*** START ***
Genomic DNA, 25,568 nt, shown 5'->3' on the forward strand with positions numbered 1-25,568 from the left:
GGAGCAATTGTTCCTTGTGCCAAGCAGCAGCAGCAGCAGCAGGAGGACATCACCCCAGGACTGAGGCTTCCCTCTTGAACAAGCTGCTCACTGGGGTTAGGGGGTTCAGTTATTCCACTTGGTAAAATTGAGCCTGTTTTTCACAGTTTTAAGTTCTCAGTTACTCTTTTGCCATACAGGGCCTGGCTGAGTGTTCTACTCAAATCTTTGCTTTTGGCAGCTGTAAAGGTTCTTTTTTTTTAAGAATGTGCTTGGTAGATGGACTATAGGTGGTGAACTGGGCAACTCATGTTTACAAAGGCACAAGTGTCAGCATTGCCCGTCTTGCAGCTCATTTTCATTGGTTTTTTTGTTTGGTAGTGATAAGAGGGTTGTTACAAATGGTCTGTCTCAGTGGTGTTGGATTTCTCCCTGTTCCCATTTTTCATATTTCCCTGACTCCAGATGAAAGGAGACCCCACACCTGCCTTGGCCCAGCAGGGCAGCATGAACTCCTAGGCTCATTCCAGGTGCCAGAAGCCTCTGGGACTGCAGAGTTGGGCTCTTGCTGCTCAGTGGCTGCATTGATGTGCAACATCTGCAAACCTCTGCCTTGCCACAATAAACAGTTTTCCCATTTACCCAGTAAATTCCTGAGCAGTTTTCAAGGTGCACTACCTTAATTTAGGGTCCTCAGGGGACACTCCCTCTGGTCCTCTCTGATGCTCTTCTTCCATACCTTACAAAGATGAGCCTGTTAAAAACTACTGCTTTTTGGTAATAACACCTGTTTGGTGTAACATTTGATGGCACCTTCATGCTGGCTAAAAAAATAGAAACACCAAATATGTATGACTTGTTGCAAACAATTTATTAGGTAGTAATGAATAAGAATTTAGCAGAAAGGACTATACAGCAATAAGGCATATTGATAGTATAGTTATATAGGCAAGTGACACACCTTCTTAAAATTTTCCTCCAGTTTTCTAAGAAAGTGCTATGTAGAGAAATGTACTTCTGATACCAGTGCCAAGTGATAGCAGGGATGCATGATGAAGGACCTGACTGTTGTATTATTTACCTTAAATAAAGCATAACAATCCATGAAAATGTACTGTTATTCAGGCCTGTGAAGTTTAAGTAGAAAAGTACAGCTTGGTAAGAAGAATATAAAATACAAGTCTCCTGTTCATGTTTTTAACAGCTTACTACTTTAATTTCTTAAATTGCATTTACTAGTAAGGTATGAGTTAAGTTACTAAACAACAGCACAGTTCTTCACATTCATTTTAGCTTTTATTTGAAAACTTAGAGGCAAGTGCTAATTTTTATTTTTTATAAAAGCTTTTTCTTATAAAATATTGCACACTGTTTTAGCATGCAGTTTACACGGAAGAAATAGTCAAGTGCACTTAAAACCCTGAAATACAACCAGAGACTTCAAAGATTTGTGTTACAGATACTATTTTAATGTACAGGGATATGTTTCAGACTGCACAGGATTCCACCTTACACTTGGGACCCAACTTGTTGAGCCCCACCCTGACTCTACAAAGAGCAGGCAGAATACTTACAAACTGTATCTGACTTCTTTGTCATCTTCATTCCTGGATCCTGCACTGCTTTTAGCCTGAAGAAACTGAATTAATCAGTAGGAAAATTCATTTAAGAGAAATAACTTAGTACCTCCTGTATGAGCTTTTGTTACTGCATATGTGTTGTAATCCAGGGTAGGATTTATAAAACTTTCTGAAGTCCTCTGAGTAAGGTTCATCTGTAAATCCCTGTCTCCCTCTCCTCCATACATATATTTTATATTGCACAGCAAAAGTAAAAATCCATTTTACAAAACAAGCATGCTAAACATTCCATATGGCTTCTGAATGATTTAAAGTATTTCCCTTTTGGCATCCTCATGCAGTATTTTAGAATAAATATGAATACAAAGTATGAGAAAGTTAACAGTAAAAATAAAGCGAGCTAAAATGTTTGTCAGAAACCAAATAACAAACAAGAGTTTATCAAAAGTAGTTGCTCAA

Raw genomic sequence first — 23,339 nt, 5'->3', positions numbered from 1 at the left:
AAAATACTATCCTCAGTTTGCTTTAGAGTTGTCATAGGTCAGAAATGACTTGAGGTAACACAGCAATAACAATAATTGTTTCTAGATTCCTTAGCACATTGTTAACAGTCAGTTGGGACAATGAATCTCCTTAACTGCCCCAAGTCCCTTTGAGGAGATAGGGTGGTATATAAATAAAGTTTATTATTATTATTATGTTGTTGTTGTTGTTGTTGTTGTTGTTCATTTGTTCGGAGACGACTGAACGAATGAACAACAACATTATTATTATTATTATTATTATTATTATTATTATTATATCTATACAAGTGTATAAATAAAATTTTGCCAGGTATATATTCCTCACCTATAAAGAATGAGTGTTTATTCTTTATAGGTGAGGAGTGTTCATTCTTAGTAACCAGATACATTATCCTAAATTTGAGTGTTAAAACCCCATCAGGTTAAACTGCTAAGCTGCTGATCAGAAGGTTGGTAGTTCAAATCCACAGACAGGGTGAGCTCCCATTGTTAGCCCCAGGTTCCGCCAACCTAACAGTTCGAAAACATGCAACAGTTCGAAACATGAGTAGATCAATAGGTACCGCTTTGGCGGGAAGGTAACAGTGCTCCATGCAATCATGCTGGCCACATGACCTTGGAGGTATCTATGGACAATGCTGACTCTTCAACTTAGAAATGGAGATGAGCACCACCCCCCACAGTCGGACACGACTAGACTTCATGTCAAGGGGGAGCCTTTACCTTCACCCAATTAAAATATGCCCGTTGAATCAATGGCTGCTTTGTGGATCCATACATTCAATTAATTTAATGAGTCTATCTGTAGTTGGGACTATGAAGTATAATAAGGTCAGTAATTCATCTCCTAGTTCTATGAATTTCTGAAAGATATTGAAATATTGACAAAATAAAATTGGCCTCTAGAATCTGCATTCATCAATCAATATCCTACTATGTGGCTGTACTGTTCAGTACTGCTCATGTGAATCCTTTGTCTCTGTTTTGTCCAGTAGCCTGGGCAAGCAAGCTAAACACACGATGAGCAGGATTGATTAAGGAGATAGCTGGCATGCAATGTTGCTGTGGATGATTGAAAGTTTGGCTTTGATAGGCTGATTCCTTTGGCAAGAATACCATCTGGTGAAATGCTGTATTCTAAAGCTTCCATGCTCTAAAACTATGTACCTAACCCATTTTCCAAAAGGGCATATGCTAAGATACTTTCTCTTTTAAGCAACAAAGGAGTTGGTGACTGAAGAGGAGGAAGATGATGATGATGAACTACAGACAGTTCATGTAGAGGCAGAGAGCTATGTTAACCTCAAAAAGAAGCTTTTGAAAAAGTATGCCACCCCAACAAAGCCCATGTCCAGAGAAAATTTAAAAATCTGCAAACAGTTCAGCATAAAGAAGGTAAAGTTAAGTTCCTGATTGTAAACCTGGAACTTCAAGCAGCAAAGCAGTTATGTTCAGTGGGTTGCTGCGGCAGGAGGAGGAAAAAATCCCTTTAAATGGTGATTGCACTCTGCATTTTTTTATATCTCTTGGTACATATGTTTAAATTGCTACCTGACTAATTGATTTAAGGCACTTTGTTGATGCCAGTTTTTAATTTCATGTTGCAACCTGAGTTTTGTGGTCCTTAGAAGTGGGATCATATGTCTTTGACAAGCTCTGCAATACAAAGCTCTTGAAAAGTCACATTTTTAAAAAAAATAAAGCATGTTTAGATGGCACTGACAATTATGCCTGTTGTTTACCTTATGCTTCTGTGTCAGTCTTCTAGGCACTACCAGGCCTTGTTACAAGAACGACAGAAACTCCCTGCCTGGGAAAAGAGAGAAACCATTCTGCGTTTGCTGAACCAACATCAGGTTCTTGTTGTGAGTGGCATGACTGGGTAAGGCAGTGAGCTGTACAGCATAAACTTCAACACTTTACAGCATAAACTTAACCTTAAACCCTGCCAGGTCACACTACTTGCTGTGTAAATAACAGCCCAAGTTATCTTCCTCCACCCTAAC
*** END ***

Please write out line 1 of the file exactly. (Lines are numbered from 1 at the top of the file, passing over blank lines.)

Genomic DNA, 25,568 nt, shown 5'->3' on the forward strand with positions numbered 1-25,568 from the left: